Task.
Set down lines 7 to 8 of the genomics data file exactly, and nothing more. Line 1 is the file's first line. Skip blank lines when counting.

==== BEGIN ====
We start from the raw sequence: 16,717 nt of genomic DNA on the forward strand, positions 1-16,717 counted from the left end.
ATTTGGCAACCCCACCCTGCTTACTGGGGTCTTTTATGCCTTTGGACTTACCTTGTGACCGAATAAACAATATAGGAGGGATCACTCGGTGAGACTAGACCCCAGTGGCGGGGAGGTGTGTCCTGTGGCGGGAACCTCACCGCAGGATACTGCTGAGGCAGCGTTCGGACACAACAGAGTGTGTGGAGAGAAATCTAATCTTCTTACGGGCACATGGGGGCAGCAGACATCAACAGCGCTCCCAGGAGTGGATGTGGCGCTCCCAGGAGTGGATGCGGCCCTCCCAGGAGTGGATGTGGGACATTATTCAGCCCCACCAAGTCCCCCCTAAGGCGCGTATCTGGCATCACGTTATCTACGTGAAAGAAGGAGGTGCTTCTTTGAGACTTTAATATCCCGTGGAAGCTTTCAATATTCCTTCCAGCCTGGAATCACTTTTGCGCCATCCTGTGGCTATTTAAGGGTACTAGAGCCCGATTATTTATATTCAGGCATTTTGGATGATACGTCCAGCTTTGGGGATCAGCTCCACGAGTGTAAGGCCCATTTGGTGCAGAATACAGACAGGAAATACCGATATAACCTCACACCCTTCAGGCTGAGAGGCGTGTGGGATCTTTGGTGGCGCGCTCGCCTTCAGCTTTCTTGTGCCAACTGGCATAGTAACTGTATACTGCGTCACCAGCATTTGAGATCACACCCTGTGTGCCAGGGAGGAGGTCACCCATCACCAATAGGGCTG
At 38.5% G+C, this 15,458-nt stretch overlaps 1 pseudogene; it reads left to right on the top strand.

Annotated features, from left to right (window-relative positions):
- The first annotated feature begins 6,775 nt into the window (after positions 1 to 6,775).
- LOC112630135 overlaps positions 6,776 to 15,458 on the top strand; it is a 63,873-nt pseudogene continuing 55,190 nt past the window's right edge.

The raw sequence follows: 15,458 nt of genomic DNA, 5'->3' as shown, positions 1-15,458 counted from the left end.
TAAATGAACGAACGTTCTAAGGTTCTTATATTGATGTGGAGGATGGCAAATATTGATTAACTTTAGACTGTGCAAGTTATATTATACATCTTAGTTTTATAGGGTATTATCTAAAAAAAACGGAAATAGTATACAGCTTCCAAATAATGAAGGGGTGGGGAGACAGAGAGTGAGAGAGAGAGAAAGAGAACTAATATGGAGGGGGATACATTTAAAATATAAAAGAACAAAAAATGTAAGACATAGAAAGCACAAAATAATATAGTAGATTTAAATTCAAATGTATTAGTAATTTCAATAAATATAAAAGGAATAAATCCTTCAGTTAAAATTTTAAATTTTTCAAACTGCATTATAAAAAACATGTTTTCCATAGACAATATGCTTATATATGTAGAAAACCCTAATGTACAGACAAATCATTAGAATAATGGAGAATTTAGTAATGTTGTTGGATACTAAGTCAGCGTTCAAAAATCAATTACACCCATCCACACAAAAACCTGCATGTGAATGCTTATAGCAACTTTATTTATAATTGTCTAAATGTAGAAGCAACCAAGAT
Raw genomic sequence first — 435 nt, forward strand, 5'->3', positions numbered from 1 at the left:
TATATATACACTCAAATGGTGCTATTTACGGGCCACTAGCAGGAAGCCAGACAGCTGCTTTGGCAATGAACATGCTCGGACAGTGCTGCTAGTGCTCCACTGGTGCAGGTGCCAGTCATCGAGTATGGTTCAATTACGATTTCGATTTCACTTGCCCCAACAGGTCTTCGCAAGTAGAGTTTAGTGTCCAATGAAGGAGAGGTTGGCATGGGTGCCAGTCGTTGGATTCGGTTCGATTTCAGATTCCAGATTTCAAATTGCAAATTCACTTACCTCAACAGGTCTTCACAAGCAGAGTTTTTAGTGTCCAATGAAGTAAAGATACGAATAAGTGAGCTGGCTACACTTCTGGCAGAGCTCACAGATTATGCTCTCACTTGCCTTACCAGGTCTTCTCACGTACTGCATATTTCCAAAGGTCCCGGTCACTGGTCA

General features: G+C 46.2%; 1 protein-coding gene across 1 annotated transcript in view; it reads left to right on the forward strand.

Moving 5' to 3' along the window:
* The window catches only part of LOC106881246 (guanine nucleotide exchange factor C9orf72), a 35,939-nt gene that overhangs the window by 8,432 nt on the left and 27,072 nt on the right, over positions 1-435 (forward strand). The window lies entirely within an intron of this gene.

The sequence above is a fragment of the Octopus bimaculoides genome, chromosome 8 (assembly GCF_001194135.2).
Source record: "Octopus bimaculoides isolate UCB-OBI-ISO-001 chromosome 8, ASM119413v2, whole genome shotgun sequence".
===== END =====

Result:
The raw sequence follows: 15,458 nt of genomic DNA, 5'->3' as shown, positions 1-15,458 counted from the left end.
TAAATGAACGAACGTTCTAAGGTTCTTATATTGATGTGGAGGATGGCAAATATTGATTAACTTTAGACTGTGCAAGTTATATTATACATCTTAGTTTTATAGGGTATTATCTAAAAAAAACGGAAATAGTATACAGCTTCCAAATAATGAAGGGGTGGGGAGACAGAGAGTGAGAGAGAGAGAAAGAGAACTAATATGGAGGGGGATACATTTAAAATATAAAAGAACAAAAAATGTAAGACATAGAAAGCACAAAATAATATAGTAGATTTAAATTCAAATGTATTAGTAATTTCAATAAATATAAAAGGAATAAATCCTTCAGTTAAAATTTTAAATTTTTCAAACTGCATTATAAAAAACATGTTTTCCATAGACAATATGCTTATATATGTAGAAAACCCTAATGTACAGACAAATCATTAGAATAATGGAGAATTTAGTAATGTTGTTGGATACTAAGTCAGCGTTCAAAAATCAATTACACCCATCCACACAAAAACCTGCATGTGAATGCTTATAGCAACTTTATTTATAATTGTCTAAATGTAGAAGCAACCAAGAT